Harvesting Colour – Rebecca Burgess
Dye Plants and Dyeing – John and Margaret Cannon
Natural Dyes: Sources, Tradition, Technology and Science – Dominique Cardon
Lichen Dyes: The New Source Book – Karen Diadick Casselman
Craft of The Dyer: Colour From Plants and Lichens – Karen Leigh Casselman
In The Bag: Contact Natural Dyes. Sara J. Kadolph and Karen Diadick Casselman
Clothing and Textiles Research Journal 2004 22:15.DOI 10:1177/0087302X0402200103 (online)
Alien Invaders in Canada’s Waters, Wetlands and Forests – Renata Claudi, Patrick Nantel and Elizabeth Muckle-Jeffs (NOTE: Some invasive plants can be foraged to make paper as well as dyes)
The Craft of Natural Dyeing – Jenny Dean
Colour From Nature: A Dyer’s Handbook – Jenny Dean
A Heritage of Colour – Jenny Dean
Wild Colour – Jenny Dean
How Indians Use Plants for Food, Medicine and Crafts – Frances Densmore
The Handbook of Natural Plant Dyes – Sasha Duerr
Checklist of Vascular Plants of the Ottawa-Hull Region, Canada. Liste des plantes vasculaires de la region d’Ottawa – Hull, Canada – John M. Gillet and David J. White.
Pollinators of Native Plants: Attract, Observe and Identify Pollinators and Beneficial Insects with Native Plants – Heather Holm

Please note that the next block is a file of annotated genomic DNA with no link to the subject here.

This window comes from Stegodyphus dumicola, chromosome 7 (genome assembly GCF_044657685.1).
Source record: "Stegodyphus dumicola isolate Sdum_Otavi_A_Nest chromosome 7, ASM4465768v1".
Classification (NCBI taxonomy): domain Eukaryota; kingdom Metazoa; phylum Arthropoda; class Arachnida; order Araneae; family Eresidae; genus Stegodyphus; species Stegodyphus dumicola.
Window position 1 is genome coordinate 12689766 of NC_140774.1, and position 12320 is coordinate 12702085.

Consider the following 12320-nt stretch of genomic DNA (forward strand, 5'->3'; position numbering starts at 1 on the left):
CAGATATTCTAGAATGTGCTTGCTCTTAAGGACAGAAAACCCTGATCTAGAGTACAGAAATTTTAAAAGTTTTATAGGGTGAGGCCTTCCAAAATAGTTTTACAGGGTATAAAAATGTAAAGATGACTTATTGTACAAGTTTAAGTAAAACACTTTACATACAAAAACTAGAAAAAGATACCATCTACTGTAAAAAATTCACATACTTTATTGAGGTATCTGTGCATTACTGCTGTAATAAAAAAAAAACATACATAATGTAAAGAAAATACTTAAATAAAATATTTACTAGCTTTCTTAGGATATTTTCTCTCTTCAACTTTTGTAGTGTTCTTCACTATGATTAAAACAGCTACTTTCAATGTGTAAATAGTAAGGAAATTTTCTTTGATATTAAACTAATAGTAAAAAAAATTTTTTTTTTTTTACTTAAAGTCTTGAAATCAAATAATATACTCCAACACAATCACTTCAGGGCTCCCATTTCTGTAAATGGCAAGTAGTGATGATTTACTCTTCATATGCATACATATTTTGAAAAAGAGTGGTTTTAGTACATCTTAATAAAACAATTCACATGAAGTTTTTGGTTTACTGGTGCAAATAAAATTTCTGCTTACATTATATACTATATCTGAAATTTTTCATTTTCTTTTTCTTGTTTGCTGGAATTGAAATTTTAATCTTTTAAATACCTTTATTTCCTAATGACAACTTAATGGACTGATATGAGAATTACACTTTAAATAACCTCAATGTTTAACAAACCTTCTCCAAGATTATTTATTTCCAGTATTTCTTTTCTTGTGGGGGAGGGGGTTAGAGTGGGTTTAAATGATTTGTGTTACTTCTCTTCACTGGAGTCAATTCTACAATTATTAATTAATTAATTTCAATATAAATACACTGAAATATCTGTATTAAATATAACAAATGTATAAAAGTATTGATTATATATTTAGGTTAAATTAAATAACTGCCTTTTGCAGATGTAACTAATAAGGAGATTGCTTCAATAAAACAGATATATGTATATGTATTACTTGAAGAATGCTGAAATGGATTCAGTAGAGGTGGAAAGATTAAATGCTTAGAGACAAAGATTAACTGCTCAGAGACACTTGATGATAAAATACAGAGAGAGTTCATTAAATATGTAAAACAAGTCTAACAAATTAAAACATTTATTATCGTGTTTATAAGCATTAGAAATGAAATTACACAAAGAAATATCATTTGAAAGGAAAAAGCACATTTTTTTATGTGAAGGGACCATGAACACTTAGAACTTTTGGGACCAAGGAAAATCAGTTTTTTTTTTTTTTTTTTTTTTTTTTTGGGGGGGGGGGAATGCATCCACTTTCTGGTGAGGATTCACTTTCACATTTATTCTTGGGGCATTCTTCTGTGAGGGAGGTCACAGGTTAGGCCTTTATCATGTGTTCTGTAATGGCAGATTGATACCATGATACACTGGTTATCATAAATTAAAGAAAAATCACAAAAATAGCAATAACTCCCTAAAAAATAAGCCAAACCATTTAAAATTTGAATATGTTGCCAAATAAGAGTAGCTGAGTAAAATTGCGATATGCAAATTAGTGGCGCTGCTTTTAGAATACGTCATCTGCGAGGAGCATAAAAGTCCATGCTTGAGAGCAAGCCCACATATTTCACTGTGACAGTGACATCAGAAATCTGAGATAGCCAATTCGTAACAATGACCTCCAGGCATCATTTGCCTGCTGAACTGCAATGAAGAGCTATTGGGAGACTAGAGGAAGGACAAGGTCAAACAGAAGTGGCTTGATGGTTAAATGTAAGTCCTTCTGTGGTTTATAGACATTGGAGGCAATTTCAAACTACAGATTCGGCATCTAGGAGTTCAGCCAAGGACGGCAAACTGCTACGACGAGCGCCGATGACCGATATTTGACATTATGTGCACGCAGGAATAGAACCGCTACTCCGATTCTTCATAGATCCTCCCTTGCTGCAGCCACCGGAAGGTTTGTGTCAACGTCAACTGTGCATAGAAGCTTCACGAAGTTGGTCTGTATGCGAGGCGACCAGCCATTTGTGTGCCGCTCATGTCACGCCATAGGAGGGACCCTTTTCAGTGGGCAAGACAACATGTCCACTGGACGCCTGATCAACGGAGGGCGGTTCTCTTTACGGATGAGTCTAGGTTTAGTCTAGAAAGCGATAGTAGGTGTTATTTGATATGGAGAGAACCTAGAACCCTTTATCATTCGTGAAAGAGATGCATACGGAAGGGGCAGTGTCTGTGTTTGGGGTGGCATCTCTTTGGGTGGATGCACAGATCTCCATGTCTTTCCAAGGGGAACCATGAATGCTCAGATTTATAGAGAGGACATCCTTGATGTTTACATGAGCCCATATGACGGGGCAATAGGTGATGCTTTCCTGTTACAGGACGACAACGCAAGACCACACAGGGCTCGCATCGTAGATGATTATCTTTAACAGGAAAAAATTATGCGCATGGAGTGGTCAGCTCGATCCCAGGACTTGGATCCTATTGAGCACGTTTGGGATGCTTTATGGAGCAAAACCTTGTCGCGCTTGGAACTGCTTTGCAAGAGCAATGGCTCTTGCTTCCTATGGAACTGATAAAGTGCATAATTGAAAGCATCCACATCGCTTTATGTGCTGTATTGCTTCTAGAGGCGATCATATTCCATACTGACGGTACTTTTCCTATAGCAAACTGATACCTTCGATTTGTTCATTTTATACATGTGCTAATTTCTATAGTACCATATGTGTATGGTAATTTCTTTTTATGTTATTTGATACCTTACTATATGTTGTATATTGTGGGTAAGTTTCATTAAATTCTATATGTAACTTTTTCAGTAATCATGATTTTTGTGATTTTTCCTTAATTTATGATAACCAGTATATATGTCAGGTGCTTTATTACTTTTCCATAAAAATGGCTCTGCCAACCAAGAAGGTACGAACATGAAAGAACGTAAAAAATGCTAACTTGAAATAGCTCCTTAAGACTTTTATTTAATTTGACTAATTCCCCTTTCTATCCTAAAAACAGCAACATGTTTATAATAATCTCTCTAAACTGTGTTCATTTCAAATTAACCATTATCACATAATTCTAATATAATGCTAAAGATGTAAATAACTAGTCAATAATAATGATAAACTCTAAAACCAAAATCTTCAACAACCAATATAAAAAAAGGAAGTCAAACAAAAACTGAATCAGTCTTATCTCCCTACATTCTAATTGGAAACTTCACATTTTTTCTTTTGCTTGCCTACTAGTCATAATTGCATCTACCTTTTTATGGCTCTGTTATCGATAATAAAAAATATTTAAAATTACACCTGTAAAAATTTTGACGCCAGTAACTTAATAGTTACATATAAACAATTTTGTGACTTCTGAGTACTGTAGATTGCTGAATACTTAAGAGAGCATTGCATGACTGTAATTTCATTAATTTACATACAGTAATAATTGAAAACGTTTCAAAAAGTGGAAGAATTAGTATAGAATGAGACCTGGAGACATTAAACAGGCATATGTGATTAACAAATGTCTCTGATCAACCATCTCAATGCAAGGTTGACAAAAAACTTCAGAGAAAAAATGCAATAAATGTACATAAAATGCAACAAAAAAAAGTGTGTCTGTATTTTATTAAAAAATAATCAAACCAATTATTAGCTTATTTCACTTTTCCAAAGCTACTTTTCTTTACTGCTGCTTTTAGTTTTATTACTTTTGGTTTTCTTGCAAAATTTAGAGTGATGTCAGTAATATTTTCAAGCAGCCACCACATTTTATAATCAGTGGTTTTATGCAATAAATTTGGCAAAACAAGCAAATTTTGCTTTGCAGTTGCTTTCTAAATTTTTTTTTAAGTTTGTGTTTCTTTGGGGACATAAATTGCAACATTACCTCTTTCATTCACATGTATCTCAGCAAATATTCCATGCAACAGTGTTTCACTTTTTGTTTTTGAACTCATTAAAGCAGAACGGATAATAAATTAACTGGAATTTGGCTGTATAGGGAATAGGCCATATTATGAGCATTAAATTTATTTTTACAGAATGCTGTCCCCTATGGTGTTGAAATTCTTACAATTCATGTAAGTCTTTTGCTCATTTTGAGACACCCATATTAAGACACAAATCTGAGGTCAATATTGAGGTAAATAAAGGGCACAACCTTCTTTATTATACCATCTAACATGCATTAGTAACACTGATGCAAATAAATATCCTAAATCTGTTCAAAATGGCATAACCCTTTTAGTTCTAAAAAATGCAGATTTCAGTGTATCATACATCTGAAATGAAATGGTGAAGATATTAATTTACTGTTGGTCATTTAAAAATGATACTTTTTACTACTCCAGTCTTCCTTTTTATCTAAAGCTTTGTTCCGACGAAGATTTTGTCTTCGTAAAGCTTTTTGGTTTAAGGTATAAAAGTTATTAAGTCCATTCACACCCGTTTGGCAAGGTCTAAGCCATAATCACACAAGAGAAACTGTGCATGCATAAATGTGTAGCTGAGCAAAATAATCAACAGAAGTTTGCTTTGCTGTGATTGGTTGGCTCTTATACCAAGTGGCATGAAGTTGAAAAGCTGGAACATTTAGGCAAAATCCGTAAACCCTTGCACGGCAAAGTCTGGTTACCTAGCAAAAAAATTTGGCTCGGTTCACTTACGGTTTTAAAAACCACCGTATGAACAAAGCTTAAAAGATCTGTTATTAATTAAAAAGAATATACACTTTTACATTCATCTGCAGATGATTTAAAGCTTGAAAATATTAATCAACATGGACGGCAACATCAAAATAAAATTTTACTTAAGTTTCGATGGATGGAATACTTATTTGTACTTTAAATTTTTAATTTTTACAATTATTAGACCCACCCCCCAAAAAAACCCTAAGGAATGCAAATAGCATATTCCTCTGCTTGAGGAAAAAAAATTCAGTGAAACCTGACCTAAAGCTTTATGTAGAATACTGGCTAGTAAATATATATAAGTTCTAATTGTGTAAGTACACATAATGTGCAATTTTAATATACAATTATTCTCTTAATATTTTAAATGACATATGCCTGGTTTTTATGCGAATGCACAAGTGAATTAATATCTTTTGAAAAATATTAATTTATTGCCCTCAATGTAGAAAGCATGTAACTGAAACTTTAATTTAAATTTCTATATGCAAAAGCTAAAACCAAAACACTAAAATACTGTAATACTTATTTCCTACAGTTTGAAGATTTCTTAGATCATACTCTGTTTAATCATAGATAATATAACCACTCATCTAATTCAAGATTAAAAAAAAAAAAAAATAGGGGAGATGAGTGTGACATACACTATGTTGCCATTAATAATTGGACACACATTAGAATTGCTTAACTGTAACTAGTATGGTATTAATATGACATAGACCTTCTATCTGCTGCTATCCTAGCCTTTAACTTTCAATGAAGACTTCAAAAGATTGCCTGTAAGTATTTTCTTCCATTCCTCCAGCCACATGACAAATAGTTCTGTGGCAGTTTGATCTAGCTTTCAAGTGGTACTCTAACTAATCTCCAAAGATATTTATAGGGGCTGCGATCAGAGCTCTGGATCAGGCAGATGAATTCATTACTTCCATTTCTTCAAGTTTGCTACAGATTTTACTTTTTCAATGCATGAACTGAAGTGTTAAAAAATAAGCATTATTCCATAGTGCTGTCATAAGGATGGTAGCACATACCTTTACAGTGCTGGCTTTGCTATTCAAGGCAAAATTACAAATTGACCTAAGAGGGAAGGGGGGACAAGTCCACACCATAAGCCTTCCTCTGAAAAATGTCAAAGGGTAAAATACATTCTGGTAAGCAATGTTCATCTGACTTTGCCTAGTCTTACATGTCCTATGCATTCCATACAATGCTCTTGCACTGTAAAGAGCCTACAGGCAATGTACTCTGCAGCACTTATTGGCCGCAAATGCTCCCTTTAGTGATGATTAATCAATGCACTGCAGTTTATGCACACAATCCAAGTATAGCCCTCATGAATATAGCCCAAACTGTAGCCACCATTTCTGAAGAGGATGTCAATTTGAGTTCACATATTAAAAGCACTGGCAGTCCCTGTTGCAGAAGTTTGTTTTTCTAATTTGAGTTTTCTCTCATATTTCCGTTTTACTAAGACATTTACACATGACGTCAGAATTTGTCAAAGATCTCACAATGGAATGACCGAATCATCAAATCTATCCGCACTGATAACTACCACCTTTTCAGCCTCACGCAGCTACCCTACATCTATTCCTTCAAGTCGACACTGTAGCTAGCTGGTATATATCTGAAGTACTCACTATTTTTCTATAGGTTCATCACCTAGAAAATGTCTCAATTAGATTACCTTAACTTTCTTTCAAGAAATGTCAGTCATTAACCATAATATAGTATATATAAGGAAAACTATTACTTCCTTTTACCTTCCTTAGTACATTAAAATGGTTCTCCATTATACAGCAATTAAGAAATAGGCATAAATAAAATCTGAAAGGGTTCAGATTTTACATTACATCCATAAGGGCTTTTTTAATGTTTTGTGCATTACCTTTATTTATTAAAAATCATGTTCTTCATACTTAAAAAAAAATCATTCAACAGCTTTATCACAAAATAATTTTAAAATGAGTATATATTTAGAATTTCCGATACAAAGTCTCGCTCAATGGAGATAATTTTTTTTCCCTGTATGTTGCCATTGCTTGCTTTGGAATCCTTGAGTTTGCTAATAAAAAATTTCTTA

Eco Colour: Botanical Dyes for Beautiful Textiles – India Flint
Natural Dyeing On All Kinds of Natural Fibres- Judy Hardman and Sally Pinhey
100 Easy-To-Grow Native Plants for Canadian Gardens – Lorraine Johnson
The Complete Book of Natural Dyeing – Eva Lambert and Tracy Kendall
Bioplanning the North Temperate Garden – Diana Beresford Kroeger. Reprinted as “A Garden Life”
Native plants of the northeast : a guide for gardening & conservation /
Donald J. Leopold.
Aboriginal Plant Use In Canada’s Northwest Boreal Forest – Robin J, Marles, Christina Clavelle, Leslie Monteleone, Natalie Tays, Donna Burns.
A Garden to Dye For: How to Use Plants from the Garden to Create Natural Colors for Fabrics and Fibers – Chris Mclaughlin
Dyes from Lichens & Plants: A Canadian Dyer’s Guide – Judy Waldner McGrath
The Ashford Book of Dyeing – Ann Milner
Native Americcan Ethnobotany – Daniel E. Moerman.
Dyes From American Native Plants: A Practical Guide – Lynne Richards and Ronald J. Tyrl
Roses Love Garlic: Companion Planting and Other Secrets of Flowers – Louise Riotte
Earthen Pigments: Handgathering and Using Natural Colours in Art – Sandy Webster